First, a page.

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Performance Related Changes and their User Impact Eric Schurman Principal Development Lead Bing Jake Brutlag Decision Support Engineering Analyst Google.

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Presentation on theme: "Performance Related Changes and their User Impact Eric Schurman Principal Development Lead Bing Jake Brutlag Decision Support Engineering Analyst Google."— Presentation transcript:

1 Performance Related Changes and their User Impact Eric Schurman Principal Development Lead Bing Jake Brutlag Decision Support Engineering Analyst Google

2 Experiments Server Delays (Microsoft and Google) Page Weight Increases Progressive Rendering

3 Server-side Delays Experiment Goal Determine impact of server delays Methodology Delay before sending results Different experiments with different delays Small number of users Monitor negative impact

4 Server Delays Experiment: Results Strong negative impacts Roughly linear changes with increasing delay Time to Click changed by roughly double the delay - Means no statistically significant change

5 Google Web Search Delay Experiments A series of experiments on a small % search traffic to measure the impact of latency on user behavior Randomly assign users to the experiment and control groups (A/B testing) Server-side delay: Emulates additional server processing time May be partially masked by network connection Varied type of delay, magnitude (in ms), and duration (number of weeks)

6 Search Traffic Impact Type of Delay Delay (ms) Experiment Duration (weeks) Impact on Average Daily Searches Per User Pre-header504Not measurable Pre-header1004-0.20% Post-header2006-0.29% Post-header4006-0.59% Post-ads2004-0.30% Increase in abandonment heuristic = less satisfaction Abandonment heuristic measures if a user stops interacting with search engine before they find what they are looking for Active users (users that search more often a priori) are more sensitive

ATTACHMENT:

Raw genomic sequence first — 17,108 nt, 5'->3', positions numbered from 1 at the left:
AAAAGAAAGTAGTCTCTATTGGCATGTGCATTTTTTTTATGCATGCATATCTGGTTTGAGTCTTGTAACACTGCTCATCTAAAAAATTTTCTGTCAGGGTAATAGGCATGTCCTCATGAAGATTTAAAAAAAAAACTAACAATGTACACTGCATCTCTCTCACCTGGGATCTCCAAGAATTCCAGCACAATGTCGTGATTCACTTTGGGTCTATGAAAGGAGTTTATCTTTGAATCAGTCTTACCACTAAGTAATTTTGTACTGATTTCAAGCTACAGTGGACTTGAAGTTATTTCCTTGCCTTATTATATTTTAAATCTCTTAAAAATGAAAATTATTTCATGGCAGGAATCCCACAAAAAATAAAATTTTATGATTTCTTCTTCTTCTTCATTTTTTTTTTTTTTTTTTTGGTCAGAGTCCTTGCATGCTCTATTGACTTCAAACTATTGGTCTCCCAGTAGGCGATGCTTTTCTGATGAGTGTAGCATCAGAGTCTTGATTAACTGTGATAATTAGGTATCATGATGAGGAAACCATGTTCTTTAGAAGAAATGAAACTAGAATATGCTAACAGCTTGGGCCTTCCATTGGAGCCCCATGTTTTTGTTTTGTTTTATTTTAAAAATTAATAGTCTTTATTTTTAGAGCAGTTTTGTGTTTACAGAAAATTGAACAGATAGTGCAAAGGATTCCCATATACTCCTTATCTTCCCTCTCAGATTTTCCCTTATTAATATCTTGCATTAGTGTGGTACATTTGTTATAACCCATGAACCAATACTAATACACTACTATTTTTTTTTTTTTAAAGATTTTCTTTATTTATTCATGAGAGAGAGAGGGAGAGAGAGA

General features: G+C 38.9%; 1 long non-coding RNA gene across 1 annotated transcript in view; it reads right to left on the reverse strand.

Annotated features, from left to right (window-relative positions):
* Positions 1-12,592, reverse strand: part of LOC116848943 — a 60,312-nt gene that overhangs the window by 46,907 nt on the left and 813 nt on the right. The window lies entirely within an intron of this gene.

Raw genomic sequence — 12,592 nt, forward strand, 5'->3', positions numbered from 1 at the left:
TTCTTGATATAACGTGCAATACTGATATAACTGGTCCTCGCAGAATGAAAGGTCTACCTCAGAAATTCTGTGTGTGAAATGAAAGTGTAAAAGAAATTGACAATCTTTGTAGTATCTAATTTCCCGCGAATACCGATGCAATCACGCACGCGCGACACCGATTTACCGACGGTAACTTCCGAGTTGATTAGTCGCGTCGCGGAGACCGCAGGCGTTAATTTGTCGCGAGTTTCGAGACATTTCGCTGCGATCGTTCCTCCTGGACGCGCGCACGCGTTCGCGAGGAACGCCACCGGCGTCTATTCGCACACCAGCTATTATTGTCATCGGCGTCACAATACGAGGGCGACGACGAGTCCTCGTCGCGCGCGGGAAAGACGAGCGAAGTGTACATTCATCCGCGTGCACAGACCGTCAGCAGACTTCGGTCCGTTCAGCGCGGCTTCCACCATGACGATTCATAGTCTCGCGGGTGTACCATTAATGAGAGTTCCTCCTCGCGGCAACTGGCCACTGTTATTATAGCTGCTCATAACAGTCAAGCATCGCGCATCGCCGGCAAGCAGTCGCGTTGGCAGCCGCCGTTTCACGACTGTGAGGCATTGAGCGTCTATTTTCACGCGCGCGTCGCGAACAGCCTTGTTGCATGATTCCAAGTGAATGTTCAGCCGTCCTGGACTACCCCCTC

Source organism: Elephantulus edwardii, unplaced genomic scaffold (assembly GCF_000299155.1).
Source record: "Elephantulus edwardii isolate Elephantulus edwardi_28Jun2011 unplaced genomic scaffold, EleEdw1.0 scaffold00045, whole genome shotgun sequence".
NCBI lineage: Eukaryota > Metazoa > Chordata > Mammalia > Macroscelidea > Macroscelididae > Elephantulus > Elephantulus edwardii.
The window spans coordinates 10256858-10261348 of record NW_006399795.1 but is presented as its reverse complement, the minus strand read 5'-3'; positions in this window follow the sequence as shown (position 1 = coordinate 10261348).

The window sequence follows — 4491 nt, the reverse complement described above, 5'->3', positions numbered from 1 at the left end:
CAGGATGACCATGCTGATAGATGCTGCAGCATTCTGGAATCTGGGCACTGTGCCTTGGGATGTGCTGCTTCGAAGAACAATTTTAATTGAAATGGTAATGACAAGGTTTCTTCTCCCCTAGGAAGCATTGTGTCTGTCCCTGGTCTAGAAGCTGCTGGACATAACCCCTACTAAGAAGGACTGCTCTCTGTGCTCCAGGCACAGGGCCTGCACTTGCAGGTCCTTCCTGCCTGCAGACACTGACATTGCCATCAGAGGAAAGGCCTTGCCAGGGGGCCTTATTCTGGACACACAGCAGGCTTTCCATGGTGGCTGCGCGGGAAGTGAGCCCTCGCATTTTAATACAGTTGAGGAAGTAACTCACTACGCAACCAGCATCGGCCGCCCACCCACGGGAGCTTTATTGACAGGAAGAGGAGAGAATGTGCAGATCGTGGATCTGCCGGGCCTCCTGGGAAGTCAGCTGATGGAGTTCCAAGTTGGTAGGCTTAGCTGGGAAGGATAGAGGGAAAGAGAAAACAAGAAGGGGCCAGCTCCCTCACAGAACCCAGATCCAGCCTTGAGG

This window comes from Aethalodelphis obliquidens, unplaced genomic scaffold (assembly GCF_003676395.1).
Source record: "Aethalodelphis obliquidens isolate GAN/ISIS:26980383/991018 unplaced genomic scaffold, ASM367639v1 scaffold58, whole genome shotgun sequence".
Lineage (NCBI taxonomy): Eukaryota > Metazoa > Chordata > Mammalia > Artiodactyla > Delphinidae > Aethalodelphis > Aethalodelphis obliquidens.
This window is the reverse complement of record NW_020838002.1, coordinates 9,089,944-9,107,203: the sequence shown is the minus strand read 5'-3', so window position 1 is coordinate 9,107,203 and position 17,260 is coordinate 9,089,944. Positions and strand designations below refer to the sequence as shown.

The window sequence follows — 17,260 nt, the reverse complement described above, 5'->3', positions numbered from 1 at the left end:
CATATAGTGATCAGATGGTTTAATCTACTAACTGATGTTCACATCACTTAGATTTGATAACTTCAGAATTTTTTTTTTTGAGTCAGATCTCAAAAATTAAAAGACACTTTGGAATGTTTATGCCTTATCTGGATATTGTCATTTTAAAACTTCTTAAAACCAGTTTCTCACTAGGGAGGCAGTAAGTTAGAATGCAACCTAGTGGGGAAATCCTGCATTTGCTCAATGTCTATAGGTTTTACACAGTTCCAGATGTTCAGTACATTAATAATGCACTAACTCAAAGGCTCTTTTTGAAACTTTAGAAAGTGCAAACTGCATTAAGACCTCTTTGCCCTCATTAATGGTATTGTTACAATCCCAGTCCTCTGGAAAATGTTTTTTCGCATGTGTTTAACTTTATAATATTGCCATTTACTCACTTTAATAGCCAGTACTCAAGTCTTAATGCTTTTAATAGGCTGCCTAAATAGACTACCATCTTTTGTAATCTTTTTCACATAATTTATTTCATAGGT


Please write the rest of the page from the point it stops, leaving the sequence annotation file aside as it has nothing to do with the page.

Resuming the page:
7 -0.22% -0.44% -0.36% -0.74%

8 -0.08% -0.21%

9 Page Weight Experiment Goal Determine impact of a heavier page. Isolate bytes over the wire cost, not layout costs, etc. Methodology Use incompressible HTML comments Vary size (from 1.05x to 5x page size) and location of payload Experiment with payload in individual and multiple locations US-only test – mostly good broadband...............

10 Page Weight Experiment: Results Minimal impact for small payloads Payload at top of page had stronger effect Performance suffered slightly – would have been worse if tested in regions with poor connectivity Click metrics impacted more than Query metrics Largest experiment (approx 5X control page size) Any Clicks: -0.55% No changes to query metrics Results only apply to one GET – not multiple

11 Progressive Rendering Experiment Goal Determine impact sending visual header before results. Methodology Build page in phases Send using HTTP 1.1 Chunked Transfer Encoding Application design impacts Visual Header - Fast to compute Results - Slower to compute

12 Progressive Rendering Experiment: Results MetricChange Performance Faster across all latency percentiles 4-18% faster to download all HTML Roughly halved time to see visible page change Time to Click~9% faster Query refinement+2.2% Clicks overall+0.7% Pagination+2.3% Satisfaction+0.7%

13 Conclusion "Speed matters" is not just lip service Delays under half a second impact business metrics The cost of delay increases over time and persists Number of bytes in response is less important than what they are and when they are sent Use progressive rendering


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